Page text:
Browse Prior Art Database

Reducing Data Movement in Log Structure File System Garbage Collection

IP.com Disclosure Number: IPCOM000114901D
Original Publication Date: 1995-Feb-01
Included in the Prior Art Database: 2005-Mar-30
Document File: 4 page(s) / 117K

Publishing Venue

IBM

Related People

Cohn, O: AUTHOR [+4]

Abstract

Novel Advance: A technique is disclosed for garbage collecting live data in a segmented Log Structure File System (LSFS) such that during the garbage collection process only part of the live data is moved. When the distribution of live data across the disk is uniform or unknown, this technique yields significantly less data movements without decreasing the rate in which segments are emptied.

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Reducing Data Movement in Log Structure File System Garbage Collection

      Novel Advance: A technique is disclosed for garbage collecting
live data in a segmented Log Structure File System (LSFS) such that
during the garbage collection process only part of the live data is
moved.  When the distribution of live data across the disk is uniform
or unknown, this technique yields significantly less data movements
without decreasing the rate in which segments are emptied.

      Technical Description:  LSFS is a new approach for disk storage
management.  Its main idea is to serve all modifications to disk
(write operations) sequentially in a log-like structure.  An
essential part of any LSFS is a process that collects live data and
thereby frees enough sequential space for new data.  This process is
called the Garbage Collection process.

      When the distribution of live data across the disk is uniform
(e.g., most of the data have a long life span) or unknown, existing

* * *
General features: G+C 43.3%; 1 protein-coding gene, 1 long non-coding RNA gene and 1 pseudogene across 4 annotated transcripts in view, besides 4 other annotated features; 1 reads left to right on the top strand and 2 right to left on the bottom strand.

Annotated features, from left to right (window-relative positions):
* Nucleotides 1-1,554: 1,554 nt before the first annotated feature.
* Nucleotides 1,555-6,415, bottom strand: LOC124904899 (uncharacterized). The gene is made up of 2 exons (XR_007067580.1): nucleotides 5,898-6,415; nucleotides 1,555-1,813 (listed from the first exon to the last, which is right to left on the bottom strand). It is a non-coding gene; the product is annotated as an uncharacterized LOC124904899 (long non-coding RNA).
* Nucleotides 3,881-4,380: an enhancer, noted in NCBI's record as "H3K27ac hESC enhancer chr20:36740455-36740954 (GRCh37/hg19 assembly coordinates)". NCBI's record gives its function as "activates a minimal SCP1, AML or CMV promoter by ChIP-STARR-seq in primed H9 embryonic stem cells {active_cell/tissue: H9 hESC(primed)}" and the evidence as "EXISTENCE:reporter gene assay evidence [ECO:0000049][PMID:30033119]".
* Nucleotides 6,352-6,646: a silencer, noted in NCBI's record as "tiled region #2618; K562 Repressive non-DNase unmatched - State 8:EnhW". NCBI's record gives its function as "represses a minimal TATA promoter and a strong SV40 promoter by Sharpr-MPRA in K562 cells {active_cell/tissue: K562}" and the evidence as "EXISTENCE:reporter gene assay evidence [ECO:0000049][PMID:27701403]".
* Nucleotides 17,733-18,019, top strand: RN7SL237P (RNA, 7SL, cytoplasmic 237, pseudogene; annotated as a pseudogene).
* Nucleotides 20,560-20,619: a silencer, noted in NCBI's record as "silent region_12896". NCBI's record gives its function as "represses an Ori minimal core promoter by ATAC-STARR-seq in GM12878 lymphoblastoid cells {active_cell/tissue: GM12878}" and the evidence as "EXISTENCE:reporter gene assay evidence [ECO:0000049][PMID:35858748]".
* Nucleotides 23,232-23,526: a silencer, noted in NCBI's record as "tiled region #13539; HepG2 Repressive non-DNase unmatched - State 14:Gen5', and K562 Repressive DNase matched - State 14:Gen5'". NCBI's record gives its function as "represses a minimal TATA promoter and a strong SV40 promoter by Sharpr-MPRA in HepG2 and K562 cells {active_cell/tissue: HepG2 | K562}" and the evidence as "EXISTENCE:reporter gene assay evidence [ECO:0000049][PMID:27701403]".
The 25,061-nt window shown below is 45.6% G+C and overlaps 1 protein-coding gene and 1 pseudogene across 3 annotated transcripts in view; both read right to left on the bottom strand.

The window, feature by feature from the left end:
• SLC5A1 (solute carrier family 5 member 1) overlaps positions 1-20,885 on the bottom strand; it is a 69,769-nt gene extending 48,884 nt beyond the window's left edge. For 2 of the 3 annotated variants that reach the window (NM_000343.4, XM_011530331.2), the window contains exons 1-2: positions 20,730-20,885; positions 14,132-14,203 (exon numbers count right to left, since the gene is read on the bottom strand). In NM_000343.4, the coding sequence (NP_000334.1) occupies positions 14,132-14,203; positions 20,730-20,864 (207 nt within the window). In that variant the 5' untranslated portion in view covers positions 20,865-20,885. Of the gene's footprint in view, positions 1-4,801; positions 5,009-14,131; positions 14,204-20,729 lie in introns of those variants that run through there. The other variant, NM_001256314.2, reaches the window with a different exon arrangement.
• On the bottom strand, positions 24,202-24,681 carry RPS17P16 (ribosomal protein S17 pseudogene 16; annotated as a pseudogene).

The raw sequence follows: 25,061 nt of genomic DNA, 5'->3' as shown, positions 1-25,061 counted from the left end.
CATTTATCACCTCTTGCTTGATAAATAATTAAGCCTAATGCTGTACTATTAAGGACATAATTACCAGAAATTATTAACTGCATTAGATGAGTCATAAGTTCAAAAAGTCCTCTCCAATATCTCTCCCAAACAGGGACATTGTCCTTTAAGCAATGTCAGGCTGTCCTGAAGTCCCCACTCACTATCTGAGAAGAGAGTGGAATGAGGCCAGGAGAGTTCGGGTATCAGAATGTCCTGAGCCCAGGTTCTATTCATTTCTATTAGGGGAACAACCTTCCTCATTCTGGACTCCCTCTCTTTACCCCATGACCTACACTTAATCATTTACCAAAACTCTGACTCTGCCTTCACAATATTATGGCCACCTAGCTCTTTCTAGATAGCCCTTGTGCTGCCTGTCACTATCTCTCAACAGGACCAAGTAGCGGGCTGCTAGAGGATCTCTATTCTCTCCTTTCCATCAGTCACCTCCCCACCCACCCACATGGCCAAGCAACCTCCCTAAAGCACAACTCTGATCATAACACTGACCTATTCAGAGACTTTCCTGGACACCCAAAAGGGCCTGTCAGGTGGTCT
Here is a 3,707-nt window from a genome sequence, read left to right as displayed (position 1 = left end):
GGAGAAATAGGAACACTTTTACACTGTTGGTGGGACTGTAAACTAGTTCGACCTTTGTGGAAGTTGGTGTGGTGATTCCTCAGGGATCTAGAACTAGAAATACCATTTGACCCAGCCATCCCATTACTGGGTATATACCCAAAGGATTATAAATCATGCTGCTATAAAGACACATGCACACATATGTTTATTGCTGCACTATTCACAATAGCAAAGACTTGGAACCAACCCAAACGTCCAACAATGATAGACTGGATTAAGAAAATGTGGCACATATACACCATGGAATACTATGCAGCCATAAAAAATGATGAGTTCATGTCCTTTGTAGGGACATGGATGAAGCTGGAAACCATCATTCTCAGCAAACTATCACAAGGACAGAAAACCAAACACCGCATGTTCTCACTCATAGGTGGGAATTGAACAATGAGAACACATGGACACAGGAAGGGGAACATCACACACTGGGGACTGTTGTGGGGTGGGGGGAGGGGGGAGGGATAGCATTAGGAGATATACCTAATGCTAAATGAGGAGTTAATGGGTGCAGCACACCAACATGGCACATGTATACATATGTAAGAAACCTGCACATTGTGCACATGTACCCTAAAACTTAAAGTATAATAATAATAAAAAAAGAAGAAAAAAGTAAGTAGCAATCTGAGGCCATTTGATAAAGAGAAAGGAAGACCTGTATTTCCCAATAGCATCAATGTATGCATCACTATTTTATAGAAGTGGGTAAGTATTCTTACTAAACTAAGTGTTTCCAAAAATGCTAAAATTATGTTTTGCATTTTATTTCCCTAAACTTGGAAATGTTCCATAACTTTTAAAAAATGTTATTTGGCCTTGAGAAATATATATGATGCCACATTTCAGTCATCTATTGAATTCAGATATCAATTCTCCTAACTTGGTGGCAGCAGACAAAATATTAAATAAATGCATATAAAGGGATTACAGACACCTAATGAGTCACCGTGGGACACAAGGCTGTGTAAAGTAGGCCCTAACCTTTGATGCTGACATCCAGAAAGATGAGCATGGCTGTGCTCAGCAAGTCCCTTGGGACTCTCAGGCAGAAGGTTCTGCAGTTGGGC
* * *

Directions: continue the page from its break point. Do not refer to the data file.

Garbage Collection methods require the movement of a large amount of
data over a given amount of time.  Thus, the garbage collection
process consumes system resources heavily and thereby degrades the
performance of the LSFS.

      New Garbage Collection Approach - The disclosed technique moves
all live data from segments with a relatively low percentage of live
data (hereafter - source segments) to fill up segments with
relatively high percentage of live data (hereafter - target
segments).  Thus, during the garbage collection process, only part of
the live data is moved.  Although this technique always reduces the
amount of data moved, the reduction is particularly significant in
these cases where the distribution of live data across the disk is
uniform or unknown.  The implementation of this technique requires
the following Control Data Structures:
  Empty
     An ordered list of empty segments.
  Non_empty
    An ordered list of Non_empty segments.
  Live_percentage
    An array stating for each segment the amount of live data it
    contains.
  Fragmentation_array
    An array stating for each segment the amount of fragmentation it
     contains.  See Fragmentation_threshold below for more details.

The implementation of this technique requires the following
constants:
  Full_threshold
     The amount of data beyond which a segment is considered full,
     and thus does not participate in the garbage collection process.
  Source_threshold
     The amount of data below which a segment is considered a source
     segment.  Segments with more then Source_threshold but less than
     Full_threshold of data are designated target segments.
  Fragmentation_threshold
     A number below which a segment is considered fragmented.  This
     number must reflect the average size of the holes and their
     distribution as well as the amount of live data in the segment.

      Write Process: The w...